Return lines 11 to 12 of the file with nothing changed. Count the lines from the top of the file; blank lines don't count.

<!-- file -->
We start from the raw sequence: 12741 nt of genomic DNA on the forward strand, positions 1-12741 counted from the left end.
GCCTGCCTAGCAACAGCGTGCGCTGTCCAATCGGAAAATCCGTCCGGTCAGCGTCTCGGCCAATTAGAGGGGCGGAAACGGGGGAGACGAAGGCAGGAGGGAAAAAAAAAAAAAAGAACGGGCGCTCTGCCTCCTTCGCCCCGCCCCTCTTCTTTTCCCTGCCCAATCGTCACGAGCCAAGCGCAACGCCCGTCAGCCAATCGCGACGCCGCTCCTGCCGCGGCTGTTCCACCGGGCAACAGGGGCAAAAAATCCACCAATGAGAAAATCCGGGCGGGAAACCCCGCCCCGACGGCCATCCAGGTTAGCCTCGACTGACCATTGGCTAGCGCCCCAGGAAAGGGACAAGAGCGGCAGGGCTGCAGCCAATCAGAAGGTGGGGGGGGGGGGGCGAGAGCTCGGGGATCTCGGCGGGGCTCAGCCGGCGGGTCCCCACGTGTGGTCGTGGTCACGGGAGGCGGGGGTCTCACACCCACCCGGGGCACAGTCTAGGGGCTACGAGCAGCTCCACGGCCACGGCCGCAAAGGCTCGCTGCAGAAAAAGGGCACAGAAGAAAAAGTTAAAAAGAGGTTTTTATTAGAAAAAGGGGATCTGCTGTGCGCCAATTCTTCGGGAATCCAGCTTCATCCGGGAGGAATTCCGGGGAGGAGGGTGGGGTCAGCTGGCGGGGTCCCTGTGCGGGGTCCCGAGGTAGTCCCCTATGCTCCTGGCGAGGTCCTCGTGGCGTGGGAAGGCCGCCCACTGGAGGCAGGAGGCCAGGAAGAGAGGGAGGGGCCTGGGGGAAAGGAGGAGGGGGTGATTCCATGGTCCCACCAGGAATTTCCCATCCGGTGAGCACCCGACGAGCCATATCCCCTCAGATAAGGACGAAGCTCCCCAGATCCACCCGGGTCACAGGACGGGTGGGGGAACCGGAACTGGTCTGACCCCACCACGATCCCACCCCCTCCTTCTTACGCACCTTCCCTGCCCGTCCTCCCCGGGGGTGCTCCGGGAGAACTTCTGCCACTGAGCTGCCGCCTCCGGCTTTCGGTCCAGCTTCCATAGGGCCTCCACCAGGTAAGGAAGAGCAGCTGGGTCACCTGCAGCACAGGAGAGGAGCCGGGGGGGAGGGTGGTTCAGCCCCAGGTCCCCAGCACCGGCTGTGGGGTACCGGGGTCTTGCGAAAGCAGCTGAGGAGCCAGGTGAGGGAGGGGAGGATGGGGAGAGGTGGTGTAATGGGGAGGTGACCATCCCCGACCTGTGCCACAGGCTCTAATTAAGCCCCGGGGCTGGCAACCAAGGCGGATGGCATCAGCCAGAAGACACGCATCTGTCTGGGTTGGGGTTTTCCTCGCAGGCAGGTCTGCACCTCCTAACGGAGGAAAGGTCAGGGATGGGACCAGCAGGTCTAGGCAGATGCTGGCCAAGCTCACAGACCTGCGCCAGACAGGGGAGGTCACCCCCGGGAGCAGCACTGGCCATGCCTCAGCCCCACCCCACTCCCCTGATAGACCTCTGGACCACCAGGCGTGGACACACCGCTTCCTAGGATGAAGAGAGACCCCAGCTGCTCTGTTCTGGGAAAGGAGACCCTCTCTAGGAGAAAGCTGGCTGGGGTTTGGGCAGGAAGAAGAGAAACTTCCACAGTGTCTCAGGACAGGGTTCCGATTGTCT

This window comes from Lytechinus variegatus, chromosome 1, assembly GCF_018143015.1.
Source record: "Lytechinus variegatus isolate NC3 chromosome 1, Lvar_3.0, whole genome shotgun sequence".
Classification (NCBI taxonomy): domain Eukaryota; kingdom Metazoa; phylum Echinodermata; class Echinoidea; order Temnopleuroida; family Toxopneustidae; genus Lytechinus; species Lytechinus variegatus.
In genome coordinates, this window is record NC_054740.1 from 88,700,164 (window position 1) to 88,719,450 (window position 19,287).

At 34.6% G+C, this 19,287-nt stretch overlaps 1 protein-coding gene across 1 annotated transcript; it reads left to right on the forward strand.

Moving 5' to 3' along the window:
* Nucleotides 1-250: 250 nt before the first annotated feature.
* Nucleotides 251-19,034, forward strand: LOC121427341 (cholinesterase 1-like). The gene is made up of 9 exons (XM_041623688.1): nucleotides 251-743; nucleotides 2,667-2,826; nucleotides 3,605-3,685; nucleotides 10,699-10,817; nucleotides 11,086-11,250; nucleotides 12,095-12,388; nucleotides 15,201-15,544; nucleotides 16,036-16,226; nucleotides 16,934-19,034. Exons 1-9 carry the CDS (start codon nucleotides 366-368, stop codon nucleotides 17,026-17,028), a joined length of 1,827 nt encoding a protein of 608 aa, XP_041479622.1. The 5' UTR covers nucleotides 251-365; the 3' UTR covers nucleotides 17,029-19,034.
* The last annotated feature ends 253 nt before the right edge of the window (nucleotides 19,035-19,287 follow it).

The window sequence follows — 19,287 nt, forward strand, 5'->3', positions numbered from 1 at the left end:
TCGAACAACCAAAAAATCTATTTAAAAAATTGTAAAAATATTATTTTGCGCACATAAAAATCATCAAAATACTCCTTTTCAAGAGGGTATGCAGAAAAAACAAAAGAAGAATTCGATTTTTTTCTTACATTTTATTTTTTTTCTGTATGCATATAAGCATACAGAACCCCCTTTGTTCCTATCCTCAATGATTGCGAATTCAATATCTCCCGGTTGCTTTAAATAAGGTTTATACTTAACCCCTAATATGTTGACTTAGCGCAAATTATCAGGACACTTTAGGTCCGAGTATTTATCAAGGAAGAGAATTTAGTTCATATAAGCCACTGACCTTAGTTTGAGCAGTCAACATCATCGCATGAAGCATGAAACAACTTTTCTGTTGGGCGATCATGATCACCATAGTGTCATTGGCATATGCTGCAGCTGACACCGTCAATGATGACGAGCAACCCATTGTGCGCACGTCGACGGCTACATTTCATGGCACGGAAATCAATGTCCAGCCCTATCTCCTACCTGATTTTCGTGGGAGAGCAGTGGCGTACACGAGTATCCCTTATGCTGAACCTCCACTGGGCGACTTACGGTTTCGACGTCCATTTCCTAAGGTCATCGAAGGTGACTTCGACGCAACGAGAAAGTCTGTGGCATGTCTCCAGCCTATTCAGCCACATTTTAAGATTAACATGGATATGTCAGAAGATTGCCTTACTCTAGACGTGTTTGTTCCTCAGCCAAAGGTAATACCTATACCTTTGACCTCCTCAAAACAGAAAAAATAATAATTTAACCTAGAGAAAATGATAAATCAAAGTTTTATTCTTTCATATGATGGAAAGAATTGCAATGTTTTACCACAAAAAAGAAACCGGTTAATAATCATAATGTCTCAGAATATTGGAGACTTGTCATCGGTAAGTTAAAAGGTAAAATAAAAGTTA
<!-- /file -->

* The last annotated feature ends 253 nt before the right edge of the window (nucleotides 19,035-19,287 follow it).

The window sequence follows — 19,287 nt, forward strand, 5'->3', positions numbered from 1 at the left end: